I did not dedicate all the bad and stupid things in Guardians of the Galaxy Vol. 2 to memory. I gave up somewhere before the first act finished, but a lot of the problem is Pratt. And Gunn. Both as a writer and director. As a director, Gunn could give a crap about performances. Everyone mugs through bad jokes. Or pop culture references. The pop culture references are concerning, not just because Gunn uses them instead of giving Pratt’s character any interiority, but also because they imply some really dumb things about the character. Pratt’s got an arc in Vol. 2. It’s one of the many concerning things about the film, if you give the film any thought, which Gunn doesn’t want you to do and you don’t want to do because it just reminds you of the very, very long two hours plus you’ve already put in.

Needless to say, Pratt’s “finding his father” arc–involving Russell and intergalactic mercenary Michael Rooker (who speaks entirely in B-movie colloquialisms even though he’s an alien)–is pretty weak. Rooker does better than the other two, but… only because he’s not godawful. Pratt’s bad, Russell’s not good, but the writing for both of them is lousy. Rooker’s got dumb dialogue, but Gunn definitely gives him the best male arc. Again, Rooker’s professional. It helps. A lot.

The chaste romance between Pratt and Saldana is terrible. It only gets one real big scene and it’s one of Pratt’s worst, which is something because it comes after his previous low of the “Dad? You wanna have a catch?” scene. There’s no floor to Pratt’s inability to essay, you know, sincerity in this film. He’s not good mugging through the jokes but at least then it’s only not funny, not a crime against filmed dramatics.

Other macro terrible things… oh. Yeah. Pom Klementieff as Russell’s empathic pet. She’s around to give Bautista someone to talk with for much of the second act and to engender suspicion regarding Russell’s true intentions. Gunn’s writing for her character is frankly hostile. He uses her as the butt of jokes, he emotionally manipulates her (usually only to objectify her–or not objectify her), and to act as… well, he needs someone to mock and particularly redeem. He makes fun of his brother (Sean Gunn plays Rooker’s sidekick) but eventually redeems the character. Klementieff’s treatment just gets worse as her character “development” progresses.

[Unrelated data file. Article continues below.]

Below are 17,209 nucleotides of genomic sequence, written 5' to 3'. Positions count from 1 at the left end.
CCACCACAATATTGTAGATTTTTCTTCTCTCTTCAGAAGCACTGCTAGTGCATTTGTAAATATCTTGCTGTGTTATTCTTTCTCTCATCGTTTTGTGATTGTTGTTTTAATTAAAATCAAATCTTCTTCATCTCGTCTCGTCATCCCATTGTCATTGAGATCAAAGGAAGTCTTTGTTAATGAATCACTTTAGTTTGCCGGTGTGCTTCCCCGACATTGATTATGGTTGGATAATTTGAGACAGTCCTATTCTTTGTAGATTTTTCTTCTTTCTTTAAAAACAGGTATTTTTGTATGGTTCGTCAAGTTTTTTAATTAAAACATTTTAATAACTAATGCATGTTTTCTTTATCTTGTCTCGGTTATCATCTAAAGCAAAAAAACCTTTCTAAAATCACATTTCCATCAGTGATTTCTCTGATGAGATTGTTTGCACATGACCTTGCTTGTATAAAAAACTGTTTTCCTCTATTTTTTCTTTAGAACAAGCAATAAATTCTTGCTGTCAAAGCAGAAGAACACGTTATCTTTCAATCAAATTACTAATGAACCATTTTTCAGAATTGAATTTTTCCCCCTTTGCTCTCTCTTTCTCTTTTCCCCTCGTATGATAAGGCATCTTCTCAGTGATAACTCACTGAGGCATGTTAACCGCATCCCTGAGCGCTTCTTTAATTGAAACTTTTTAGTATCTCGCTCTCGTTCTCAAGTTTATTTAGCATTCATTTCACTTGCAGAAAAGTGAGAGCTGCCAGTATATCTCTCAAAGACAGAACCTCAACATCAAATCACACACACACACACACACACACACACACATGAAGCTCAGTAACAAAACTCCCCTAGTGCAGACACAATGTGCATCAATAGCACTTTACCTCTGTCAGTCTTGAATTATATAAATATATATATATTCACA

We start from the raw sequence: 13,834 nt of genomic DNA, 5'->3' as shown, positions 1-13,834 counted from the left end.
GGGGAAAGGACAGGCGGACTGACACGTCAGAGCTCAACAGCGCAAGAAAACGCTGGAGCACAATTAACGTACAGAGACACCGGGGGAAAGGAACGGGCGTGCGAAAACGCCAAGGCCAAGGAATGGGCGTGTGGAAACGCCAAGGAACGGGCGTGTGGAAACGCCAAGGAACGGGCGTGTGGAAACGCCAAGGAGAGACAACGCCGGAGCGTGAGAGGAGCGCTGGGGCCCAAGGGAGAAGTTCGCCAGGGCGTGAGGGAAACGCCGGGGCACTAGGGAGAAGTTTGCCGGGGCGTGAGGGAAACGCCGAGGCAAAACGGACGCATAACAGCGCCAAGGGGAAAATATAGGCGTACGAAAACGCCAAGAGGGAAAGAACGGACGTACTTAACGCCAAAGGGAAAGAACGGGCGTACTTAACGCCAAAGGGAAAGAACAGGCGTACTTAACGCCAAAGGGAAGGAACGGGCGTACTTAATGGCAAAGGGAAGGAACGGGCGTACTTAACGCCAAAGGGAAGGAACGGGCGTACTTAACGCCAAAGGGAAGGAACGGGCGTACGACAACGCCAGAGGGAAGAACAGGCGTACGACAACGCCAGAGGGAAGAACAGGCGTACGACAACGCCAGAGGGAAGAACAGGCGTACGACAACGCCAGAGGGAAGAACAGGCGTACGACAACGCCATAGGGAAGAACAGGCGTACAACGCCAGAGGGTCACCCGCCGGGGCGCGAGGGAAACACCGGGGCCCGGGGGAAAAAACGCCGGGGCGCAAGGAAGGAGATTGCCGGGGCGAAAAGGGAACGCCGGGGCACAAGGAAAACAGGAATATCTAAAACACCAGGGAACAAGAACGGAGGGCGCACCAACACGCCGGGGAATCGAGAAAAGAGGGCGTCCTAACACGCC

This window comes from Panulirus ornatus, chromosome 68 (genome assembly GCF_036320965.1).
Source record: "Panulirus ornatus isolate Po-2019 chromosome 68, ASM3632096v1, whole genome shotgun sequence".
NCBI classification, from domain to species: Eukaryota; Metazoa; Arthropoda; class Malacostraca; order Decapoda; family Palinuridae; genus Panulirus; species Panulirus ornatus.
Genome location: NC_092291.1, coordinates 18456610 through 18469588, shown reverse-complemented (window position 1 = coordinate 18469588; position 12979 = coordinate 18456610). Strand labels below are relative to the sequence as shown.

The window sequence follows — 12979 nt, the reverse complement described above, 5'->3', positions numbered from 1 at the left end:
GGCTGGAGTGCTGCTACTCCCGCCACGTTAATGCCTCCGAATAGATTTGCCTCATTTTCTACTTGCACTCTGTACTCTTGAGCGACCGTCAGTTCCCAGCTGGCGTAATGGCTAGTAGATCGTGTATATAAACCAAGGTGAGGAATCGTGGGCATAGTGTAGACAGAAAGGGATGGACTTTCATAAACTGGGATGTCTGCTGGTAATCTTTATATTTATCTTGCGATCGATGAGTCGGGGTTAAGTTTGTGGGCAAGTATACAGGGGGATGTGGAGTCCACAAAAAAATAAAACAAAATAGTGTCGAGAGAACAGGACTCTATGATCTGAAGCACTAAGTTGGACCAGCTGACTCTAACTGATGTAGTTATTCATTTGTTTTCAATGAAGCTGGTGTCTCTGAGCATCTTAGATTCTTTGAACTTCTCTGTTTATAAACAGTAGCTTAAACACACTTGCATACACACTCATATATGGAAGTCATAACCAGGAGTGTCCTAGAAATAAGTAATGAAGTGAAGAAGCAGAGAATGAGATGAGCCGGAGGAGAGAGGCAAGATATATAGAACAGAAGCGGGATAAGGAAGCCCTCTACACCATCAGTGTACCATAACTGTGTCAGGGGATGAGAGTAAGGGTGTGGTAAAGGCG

It’s truly astounding Bautista is able to rise above the material in his scenes with her, since he’s usually the one crapping all over her. The joke is, she doesn’t know better because Russell’s keeping as a combination of pet and slave. It’s fine. He’s got cool hair. Though, maybe in one of the most telling plot holes, Russell has absolutely no interaction with Klementieff after their introduction. Her name might as well be Malcolm Crowe as far as Russell’s concerned… though, wait, Russell doesn’t really interact with anyone except Pratt–maybe he wasn’t available for filming. On one hand, it’s narratively nonsensical, on the other, it saves from (different) bad scenes.

Guardians of the Galaxy Vol. 2 is ostentatious, self-congratulatory dreck. It’s impressively executed on its scale in terms of set pieces. The editing of them is bad. Gunn and editors Fred Raskin and Craig Wood choke through every single action sequence in the film, whether it’s a space battle or fist fight. There’s a lot of emphasis on the soundtrack, which has some great songs, terribly set to scene. Of course, Tyler Bates’s score–with a couple actual good tracks–is lousy too. It’s a lose-lose. Guardians of the Galaxy Vol. 2 is a lose-lose.

Even when the third act is so impressively executed (though not in terms of dramatic tension); there’s a lot going on, some of it dumb, sure, but still a lot and Gunn is able to play it through. Shame none of the acting is good, outside maybe Rooker. Cooper’s “arc” doesn’t amount to much in the end, other than him still giving a better performance with his voice than anyone else in the movie.

Guardians of the Galaxy Vol. 2 is hostile to even momentary thoughtfulness, critical thinking, or–god forbid–actually being able to contextualize what the pop culture references would actually mean… It’s not even tripe. Regardless of the technical competence of the third act (I mean, where was it in the first). It’s not fluff. It’s not popcorn. It’s a $200 million rubber dog poop gag.

With bad cinematography and terrible acting. Like. The most interesting question the film raises is how did they get the tears in Pratt’s emotion-free eyes? Visine or CG?

0/4ⓏⒺⓇⓄ

CREDITS

Directed by James Gunn; screenplay by Gunn, based on the comic book by Dan Abnett and Andy Lanning; director of photography, Henry Braham; edited by Fred Raskin and Craig Wood; music by Tyler Bates; production designer, Scott Chambliss; produced by Kevin Feige; released by Walt Disney Pictures.

Starring Chris Pratt (Peter Quill), Zoe Saldana (Gamora), Dave Bautista (Drax), Bradley Cooper (Rocket), Michael Rooker (Yondu), Karen Gillan (Nebula), Sean Gunn (Kraglin), Pom Klementieff (Mantis), Elizabeth Debicki (Ayesha), Chris Sullivan (Taserface), and Kurt Russell (Ego).